More companies in Singapore are doubling the amount of paternity leave they offer to two weeks.
Unlike maternity leave, which many mothers take in a continuous period of up to 16 weeks, companies have varied arrangements for eligible fathers.
Some require employees to take paternity leave in a block of one or two weeks, while others give the flexibility of using the leave as separate days over 12 months after the child's birth.
These moves follow a call by Prime Minister Lee Hsien Loong in August to double paternity leave on a voluntary basis. For companies that take up the call, the Government will pay for the extra week of leave.
BECOMING FAMILIAR WITH BOTH
Most kids spend more time with their mother instead of their father. I want to stay with my son for a longer time so he will be familiar with both parents.
SMRT TECHNICAL OFFICER MUHAMAD SHAH RIZAL HASSAN, on using his paternity leave
The civil service as well as companies such as telco Singtel and banks DBS and OCBC have already implemented the enhanced paternity leave, backdating it to Jan 1 this year.
A check with eight other companies showed that almost all have either doubled their period of paternity leave, or plan to do so in the near future. These include bank UOB, ground-handling firm Sats and Concorde Hotel.
Transport operator SMRT said eligible fathers have to take the leave in a continuous block of one or two weeks, within 16 weeks of the birth of their child.
SMRT technical officer Muhamad Shah Rizal Hassan, 28, took a second week of paternity leave in September to spend more time with his four-month-old son.
He said: "Most kids spend more time with their mother instead of their father. I want to stay with my son for a longer time so he will be familiar with both parents."
Smaller companies like Yang Kee Logistics have also increased their days of paternity leave. It offers 16 days - two additional days of leave paid by the company.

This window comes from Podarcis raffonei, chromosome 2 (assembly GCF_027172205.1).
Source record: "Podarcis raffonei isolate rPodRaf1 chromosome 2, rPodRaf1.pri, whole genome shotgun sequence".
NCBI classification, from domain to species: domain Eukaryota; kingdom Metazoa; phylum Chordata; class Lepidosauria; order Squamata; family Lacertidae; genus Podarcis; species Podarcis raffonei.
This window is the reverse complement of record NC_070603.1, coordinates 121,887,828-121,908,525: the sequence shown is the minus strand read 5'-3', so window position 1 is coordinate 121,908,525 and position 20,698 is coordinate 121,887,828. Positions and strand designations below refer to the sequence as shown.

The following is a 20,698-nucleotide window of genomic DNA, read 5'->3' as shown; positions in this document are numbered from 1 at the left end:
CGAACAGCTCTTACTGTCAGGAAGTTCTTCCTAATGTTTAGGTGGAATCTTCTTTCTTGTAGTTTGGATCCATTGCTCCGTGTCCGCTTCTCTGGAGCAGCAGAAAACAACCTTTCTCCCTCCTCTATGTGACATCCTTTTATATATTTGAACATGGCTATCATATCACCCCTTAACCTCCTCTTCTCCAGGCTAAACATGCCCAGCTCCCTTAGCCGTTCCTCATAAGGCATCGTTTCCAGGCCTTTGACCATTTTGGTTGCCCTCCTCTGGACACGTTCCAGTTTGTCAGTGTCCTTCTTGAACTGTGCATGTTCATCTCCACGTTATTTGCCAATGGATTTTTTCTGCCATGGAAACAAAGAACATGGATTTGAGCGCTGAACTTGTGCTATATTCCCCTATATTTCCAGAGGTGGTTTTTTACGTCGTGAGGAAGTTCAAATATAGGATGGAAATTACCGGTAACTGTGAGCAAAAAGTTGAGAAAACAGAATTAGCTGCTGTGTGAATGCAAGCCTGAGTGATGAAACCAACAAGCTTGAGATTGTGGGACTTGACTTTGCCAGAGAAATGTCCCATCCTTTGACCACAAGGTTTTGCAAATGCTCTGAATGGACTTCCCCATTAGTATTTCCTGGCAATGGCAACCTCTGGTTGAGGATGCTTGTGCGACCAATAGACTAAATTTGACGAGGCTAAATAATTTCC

The company, which has more than 230 employees, said eligible fathers can choose to take the leave in a continuous block or in separate days within 12 months of the child's birth.
"We hope to empower our employees, not only the mothers, but also the fathers, to share the responsibility of parenthood," said managing director Ken Koh.
But not all small and medium- sized enterprises (SMEs) are raising their paternity leave. Interior furnishings firm Goodrich Global, for example, finds its current policy of a week's paternity leave is enough for employees. It has around 150 staff.
According to regional marketing manager Jean Leong, the company's eligible employees tend to take time off when they need to, instead of a full week of leave.
Other SMEs have expressed concern about increasing the number of days of paternity leave, according to Mr Kurt Wee, president of the Association of Small and Medium Enterprises.
This is because manpower is tight, male employees already have a range of leave and have to go for reservist training, he explained. As such, he added, only around 40 per cent of eligible fathers working in SMEs take up a full week of paternity leave.
"Many people are in overdrive," said Mr Wee. "SMEs generally feel the strain when it comes to this."